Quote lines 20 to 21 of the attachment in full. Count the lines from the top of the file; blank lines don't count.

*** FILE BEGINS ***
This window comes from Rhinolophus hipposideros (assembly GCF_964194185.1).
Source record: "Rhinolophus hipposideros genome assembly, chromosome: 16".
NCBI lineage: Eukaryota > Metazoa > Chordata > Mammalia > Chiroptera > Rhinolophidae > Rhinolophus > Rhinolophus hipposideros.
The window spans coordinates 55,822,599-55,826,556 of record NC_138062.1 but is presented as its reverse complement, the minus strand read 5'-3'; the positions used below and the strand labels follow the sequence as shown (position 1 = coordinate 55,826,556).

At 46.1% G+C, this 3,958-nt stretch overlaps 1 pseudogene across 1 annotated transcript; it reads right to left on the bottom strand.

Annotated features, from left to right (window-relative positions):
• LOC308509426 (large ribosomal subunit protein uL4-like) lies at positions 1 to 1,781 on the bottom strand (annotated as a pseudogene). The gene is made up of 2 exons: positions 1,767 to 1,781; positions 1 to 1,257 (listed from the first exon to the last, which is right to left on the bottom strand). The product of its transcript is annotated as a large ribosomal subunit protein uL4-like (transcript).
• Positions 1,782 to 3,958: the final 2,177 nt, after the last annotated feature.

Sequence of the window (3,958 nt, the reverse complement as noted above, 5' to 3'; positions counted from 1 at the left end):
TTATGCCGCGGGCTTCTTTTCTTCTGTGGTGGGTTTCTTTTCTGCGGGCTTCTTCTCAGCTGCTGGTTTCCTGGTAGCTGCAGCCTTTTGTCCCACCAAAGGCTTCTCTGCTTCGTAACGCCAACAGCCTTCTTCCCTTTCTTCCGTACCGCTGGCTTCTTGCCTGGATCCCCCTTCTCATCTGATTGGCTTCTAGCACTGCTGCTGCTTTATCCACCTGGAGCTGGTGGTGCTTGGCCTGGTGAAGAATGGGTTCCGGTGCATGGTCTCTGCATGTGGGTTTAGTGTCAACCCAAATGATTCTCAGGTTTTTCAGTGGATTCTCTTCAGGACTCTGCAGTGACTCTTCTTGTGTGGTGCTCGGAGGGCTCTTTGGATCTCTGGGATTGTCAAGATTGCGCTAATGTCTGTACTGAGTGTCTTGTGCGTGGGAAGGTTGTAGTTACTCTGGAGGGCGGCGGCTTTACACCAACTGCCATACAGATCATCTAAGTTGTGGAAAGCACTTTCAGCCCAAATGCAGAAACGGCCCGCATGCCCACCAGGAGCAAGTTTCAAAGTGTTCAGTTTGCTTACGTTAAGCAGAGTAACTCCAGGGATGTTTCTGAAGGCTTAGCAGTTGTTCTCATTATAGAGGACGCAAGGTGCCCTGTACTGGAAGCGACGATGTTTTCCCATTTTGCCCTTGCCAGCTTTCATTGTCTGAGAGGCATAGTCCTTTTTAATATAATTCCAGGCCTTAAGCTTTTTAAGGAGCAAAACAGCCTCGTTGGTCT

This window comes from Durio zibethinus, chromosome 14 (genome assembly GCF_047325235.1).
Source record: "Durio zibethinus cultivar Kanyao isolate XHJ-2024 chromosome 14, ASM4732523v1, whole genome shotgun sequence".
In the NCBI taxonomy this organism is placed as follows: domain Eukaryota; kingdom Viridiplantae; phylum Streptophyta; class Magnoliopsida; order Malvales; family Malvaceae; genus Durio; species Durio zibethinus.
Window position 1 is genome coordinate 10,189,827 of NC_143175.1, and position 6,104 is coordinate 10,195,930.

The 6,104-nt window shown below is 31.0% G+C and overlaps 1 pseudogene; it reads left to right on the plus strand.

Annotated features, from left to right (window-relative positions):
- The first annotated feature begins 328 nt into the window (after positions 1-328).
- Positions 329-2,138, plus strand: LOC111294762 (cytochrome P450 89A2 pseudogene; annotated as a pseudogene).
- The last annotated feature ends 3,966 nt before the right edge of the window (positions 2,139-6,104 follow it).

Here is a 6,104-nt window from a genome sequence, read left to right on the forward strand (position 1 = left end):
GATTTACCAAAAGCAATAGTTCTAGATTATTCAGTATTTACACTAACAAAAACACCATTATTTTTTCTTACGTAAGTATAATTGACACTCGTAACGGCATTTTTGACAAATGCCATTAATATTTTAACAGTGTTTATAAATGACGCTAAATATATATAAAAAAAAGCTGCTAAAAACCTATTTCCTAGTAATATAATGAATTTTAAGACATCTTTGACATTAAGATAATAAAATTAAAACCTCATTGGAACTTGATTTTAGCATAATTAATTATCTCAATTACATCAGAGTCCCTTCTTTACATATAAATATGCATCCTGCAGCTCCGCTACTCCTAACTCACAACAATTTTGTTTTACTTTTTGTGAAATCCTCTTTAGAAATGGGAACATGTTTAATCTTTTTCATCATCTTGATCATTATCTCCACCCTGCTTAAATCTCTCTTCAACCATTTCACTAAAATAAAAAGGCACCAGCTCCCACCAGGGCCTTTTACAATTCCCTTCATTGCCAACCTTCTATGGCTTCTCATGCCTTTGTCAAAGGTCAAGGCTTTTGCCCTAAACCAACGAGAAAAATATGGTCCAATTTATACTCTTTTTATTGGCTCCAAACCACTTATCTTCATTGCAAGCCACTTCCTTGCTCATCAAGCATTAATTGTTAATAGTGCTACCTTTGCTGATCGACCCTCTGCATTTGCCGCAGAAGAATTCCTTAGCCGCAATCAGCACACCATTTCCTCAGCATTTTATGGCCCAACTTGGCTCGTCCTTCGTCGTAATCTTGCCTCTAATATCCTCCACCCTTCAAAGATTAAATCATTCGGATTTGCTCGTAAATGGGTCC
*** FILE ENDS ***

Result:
Here is a 6,104-nt window from a genome sequence, read left to right on the forward strand (position 1 = left end):
GATTTACCAAAAGCAATAGTTCTAGATTATTCAGTATTTACACTAACAAAAACACCATTATTTTTTCTTACGTAAGTATAATTGACACTCGTAACGGCATTTTTGACAAATGCCATTAATATTTTAACAGTGTTTATAAATGACGCTAAATATATATAAAAAAAAGCTGCTAAAAACCTATTTCCTAGTAATATAATGAATTTTAAGACATCTTTGACATTAAGATAATAAAATTAAAACCTCATTGGAACTTGATTTTAGCATAATTAATTATCTCAATTACATCAGAGTCCCTTCTTTACATATAAATATGCATCCTGCAGCTCCGCTACTCCTAACTCACAACAATTTTGTTTTACTTTTTGTGAAATCCTCTTTAGAAATGGGAACATGTTTAATCTTTTTCATCATCTTGATCATTATCTCCACCCTGCTTAAATCTCTCTTCAACCATTTCACTAAAATAAAAAGGCACCAGCTCCCACCAGGGCCTTTTACAATTCCCTTCATTGCCAACCTTCTATGGCTTCTCATGCCTTTGTCAAAGGTCAAGGCTTTTGCCCTAAACCAACGAGAAAAATATGGTCCAATTTATACTCTTTTTATTGGCTCCAAACCACTTATCTTCATTGCAAGCCACTTCCTTGCTCATCAAGCATTAATTGTTAATAGTGCTACCTTTGCTGATCGACCCTCTGCATTTGCCGCAGAAGAATTCCTTAGCCGCAATCAGCACACCATTTCCTCAGCATTTTATGGCCCAACTTGGCTCGTCCTTCGTCGTAATCTTGCCTCTAATATCCTCCACCCTTCAAAGATTAAATCATTCGGATTTGCTCGTAAATGGGTCC